Falcons of 100 Light Street

Much like Falcon Cam fans today, people such as the Kruger family enjoyed watching the falcons on the 33rd floor ledge, here in 1984. Photo Credit: Jim Kruger

100 Light Street has been home to nesting pairs of peregrine falcons for over 35 years



After a drastic population decline from 1950-1970 due to pesticide poisoning, peregrine populations have rebounded due to a large-scale captive breeding and release program. Scarlett, the building’s first falcon, was released by the Peregrine Fund at the Edgewood Arsenal area on the Chesapeake Bay in 1977 as part of this effort.

Her first successful mating in 1984 with a wild peregrine, later named Beauregard, produced the first natural-born peregrines bred in an urban environment on the East Coast in three decades. Now, peregrine falcons are pervasive throughout the U.S., nesting on skyscrapers, water towers, cliffs, and more. Maryland’s restored peregrines have preferred man-made structures, like the 100 Light St skyscraper, to make their nest in the region. Structures like the Chesapeake Bay Bridge, Francis Scott Key Bridge, and Route 301 Potomac River Bridge have been known to have nesting peregrines as well. (All photos by Jim Kruger, former USF&G employee, except for Scarlett in defensive position, bottom right, taken by John Barber, also a USF&G employee.)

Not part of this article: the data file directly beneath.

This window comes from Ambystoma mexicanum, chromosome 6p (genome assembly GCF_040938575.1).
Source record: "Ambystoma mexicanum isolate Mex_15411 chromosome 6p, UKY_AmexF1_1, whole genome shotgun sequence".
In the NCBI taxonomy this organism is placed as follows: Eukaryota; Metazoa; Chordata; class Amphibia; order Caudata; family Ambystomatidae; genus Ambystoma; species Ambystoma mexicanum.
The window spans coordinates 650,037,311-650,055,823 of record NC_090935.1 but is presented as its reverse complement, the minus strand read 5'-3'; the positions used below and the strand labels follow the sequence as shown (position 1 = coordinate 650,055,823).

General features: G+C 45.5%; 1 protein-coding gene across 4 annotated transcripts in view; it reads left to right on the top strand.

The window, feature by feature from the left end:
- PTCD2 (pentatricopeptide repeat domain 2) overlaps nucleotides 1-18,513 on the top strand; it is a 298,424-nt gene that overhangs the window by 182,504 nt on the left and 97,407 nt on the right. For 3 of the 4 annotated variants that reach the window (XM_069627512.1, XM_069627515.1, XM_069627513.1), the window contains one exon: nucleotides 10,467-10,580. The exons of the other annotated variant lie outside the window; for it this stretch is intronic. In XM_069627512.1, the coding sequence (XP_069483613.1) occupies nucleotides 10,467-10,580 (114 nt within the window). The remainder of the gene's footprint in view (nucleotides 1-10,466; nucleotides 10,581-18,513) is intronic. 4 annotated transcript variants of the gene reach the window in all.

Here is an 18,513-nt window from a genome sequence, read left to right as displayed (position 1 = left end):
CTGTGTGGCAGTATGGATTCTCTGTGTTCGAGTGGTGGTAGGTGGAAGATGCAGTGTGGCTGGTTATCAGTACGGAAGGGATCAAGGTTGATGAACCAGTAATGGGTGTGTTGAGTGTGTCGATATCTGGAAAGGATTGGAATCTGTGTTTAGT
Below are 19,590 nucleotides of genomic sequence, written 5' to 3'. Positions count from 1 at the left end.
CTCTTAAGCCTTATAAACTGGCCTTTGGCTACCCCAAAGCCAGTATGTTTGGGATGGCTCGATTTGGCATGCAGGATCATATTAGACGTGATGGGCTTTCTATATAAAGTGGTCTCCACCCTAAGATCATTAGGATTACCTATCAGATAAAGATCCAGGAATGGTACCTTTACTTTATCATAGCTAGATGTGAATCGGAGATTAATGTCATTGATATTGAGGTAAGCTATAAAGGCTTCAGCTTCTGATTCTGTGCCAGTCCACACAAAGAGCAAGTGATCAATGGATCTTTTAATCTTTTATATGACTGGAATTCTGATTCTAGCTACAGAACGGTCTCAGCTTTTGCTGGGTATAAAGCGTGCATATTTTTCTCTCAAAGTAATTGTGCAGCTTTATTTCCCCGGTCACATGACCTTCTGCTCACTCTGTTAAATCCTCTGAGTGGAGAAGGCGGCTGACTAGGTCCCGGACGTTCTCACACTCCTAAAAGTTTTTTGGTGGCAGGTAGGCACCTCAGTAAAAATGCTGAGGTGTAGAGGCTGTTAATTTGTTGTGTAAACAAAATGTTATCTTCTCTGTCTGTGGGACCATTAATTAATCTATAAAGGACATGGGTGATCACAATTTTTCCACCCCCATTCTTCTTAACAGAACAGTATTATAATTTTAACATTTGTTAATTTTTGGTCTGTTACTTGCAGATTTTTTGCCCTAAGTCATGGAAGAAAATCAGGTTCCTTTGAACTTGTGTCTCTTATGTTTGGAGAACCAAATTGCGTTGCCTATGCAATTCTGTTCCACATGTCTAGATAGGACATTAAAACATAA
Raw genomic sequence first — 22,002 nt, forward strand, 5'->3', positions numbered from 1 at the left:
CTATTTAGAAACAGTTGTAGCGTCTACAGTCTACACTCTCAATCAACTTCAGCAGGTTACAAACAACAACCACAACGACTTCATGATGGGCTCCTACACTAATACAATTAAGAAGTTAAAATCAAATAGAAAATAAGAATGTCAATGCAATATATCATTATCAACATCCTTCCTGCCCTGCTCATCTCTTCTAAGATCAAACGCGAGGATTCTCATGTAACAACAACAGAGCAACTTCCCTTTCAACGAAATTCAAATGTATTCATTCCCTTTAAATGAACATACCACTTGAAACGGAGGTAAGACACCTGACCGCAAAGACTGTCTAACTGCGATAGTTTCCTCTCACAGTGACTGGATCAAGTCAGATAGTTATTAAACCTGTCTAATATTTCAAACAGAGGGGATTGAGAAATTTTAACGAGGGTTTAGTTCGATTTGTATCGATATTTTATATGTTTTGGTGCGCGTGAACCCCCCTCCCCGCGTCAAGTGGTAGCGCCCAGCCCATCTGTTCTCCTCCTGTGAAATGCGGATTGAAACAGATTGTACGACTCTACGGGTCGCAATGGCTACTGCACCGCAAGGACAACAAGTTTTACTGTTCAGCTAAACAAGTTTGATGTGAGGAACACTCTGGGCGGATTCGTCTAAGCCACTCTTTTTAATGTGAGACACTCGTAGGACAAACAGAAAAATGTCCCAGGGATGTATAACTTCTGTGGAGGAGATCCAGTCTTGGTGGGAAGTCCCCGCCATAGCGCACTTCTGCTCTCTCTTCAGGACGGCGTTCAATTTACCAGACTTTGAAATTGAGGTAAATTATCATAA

Photo of Scarlett taken by John Barber, USF&G employee